What’s It All Mean?
The main takeaway is that Apple misjudged the ‘pro’ market. The subtext: it still cares about pro users.
In addition to fixing the GPU issues, the new Mac Pro will also be upgradeable. The ‘trashcan’ design was pretty, but Apple’s hardware initiatives move slower than the pros who use them. That it hasn’t updated the Pro in four years is the problem; that pros can’t massage the machine to suit their morphing long-term needs is the lasting impact.
Why Apple waited four years to admit it was wrong is beyond us. Federighi said: “We certainly see, as I know you do, a wide spectrum of views expressed in Internet forums about all things, including our products. I think it’s not entirely unreasonable and it’s understandable that some people who love their Macs so much and see something new that Apple is talking about in the form of iPad, creating in some of them a sense of insecurity: ‘What does this mean? There’s thing I really care about, I don’t want to see it go away, I see this other new thing on the scene, what does this mean to me, what does this mean to the product I love?’”
Apple sat on its hands while pros openly questioned what it was doing. This line of questioning has been making its way through the blogosphere for at least two years. Federighi and Schiller joked about the “emotional journey” the company took in admitting defeat, but it’s probably not funny to professionals who make a living via a Mac.
The incoming Mac Pro upgrade is not exactly world-beating, and a consequential concession of Apple’s failings. The $2,999 base model now has a 6-core Intel Xeon Processor, two AMD FirePro D500 GPUs and 16GB RAM. Another $1,000 kicks you up to an 8-core Intel Xeon processor and dual AMD FirePro D700 GPUs.
The squat, cylindrical tower was artistic, both visually and on an engineering level. Allowing users to repair or replace parts almost guarantees some design concessions. New displays are coming, which will leave some LG Ultrapixel users irate, since Apple intimated in the past that it was dropping out of the monitor game.
All of this signals a lack of cohesion within Apple’s Mac ranks. Macs Pro are coming someday (next year at the earliest), along with at least one new Apple-branded monitor (likely 5K). The iMac will see an update later this year, and the Mini is… still around, and “important,” but that’s about it.
Questions hang in the air. When asked about the possibility of a touch-screen iMac or display, Schiller said “[of the] things [pro customers are] most interested in, this doesn’t even register,” though Microsoft’s Surface is receiving high praise from the tech press and some power users. Is the Touch Bar coming to a standalone keyboard, or is it a one-off from Apple, relegated to 2016 MacBooks Pro? It’s been four years; why do we have to wait one more for a new Mac Pro? Is the Mini really important, or is that lip service?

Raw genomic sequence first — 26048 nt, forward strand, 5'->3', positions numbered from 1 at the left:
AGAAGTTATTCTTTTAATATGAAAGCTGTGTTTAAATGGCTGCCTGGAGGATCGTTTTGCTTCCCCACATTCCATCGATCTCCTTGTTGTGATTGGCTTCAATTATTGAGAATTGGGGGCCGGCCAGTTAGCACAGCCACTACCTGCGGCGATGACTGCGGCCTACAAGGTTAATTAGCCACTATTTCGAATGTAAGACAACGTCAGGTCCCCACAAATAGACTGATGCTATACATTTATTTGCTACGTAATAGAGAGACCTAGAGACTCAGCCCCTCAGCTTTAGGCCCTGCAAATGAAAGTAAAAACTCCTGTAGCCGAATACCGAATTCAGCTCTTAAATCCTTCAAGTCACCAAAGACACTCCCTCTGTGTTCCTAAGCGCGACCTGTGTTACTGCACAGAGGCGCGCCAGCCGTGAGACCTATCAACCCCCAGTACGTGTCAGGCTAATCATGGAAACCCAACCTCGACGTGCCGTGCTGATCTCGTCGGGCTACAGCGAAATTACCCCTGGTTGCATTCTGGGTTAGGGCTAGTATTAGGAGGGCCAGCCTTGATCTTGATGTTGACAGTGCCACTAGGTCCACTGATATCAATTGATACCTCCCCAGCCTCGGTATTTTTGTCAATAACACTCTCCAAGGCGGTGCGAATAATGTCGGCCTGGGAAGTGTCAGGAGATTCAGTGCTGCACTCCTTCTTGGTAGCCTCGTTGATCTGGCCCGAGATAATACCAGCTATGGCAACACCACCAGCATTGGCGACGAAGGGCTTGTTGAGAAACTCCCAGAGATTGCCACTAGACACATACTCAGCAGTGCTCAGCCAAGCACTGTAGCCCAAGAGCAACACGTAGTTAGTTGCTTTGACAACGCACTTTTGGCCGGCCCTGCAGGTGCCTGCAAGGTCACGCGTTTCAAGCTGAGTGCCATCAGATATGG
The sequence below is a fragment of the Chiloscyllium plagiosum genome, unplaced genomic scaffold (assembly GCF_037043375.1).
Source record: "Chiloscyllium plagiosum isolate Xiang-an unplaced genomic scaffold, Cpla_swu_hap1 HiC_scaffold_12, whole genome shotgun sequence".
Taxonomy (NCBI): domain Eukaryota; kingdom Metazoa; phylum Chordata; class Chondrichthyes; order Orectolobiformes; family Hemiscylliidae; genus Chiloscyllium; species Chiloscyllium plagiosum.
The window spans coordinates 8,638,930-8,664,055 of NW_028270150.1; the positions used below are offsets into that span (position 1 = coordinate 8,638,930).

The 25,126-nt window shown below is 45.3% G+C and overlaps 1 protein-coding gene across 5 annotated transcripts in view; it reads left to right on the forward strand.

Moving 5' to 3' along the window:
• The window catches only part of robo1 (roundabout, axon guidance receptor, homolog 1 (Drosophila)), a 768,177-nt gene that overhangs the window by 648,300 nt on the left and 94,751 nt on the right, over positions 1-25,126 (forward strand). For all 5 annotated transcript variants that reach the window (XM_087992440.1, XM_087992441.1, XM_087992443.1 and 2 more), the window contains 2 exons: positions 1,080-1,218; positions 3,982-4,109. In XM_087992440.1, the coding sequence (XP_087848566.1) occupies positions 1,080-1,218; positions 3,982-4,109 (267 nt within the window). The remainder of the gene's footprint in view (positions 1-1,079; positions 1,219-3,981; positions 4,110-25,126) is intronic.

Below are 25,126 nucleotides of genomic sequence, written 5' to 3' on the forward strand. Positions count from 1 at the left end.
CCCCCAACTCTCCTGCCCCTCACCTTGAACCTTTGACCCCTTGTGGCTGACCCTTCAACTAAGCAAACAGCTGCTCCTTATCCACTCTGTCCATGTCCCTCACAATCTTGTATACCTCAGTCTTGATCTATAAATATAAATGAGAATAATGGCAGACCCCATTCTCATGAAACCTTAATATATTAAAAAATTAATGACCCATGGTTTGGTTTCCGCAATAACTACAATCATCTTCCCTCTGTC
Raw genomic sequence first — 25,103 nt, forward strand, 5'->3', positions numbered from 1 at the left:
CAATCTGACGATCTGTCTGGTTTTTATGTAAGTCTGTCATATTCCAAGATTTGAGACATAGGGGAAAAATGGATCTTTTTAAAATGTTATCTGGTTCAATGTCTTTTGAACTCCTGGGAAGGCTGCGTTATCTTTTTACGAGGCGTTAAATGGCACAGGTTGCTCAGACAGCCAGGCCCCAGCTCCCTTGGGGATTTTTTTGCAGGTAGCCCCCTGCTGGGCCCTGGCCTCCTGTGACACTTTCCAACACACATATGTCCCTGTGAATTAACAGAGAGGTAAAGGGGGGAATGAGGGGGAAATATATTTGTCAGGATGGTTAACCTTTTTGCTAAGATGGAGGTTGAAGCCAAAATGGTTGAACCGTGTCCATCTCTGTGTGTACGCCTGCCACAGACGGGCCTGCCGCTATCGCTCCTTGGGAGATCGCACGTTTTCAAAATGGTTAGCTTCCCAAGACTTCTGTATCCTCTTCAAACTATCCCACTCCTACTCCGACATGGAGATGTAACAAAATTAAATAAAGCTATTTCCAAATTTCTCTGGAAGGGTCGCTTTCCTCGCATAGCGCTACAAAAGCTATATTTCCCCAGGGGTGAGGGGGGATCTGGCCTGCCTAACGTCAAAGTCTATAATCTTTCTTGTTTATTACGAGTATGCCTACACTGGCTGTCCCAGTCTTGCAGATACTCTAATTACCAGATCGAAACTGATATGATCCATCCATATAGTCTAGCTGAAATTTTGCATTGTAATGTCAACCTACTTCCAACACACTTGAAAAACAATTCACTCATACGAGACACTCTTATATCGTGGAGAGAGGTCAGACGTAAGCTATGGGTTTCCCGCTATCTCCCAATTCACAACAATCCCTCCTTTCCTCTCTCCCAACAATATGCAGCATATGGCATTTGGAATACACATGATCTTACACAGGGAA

Not only did Apple misread the pro hardware market, it was wrong about professionals. Hardware matters to makers. While it’s nice to see a light at the end of the Mac tunnel, there’s no reason to ignore pros questioning their loyalty to Apple. That we’re only hearing about new hardware now suggests that pros have indicated a willingness to potentially move on.
The outcome: Apple is basically making a PC. Federighi admitting the current Mac Pro design limited what Apple could offer is a couched explanation of why the iMac was being updated routinely while the Pro and Mini sat idle. It’s really an admission of guilt. Apple saw people move on from the Pro, grab an iMac as they openly complained online, and offered no new options for them.
The next Mac Pro will likely be special and right many wrongs. But after four years, pros will need a commitment from Apple that the company supports them. In these instances, we like to say that time will tell, but Apple should hope that’s not how most pros feel. The past four years have told a tale most would like to forget.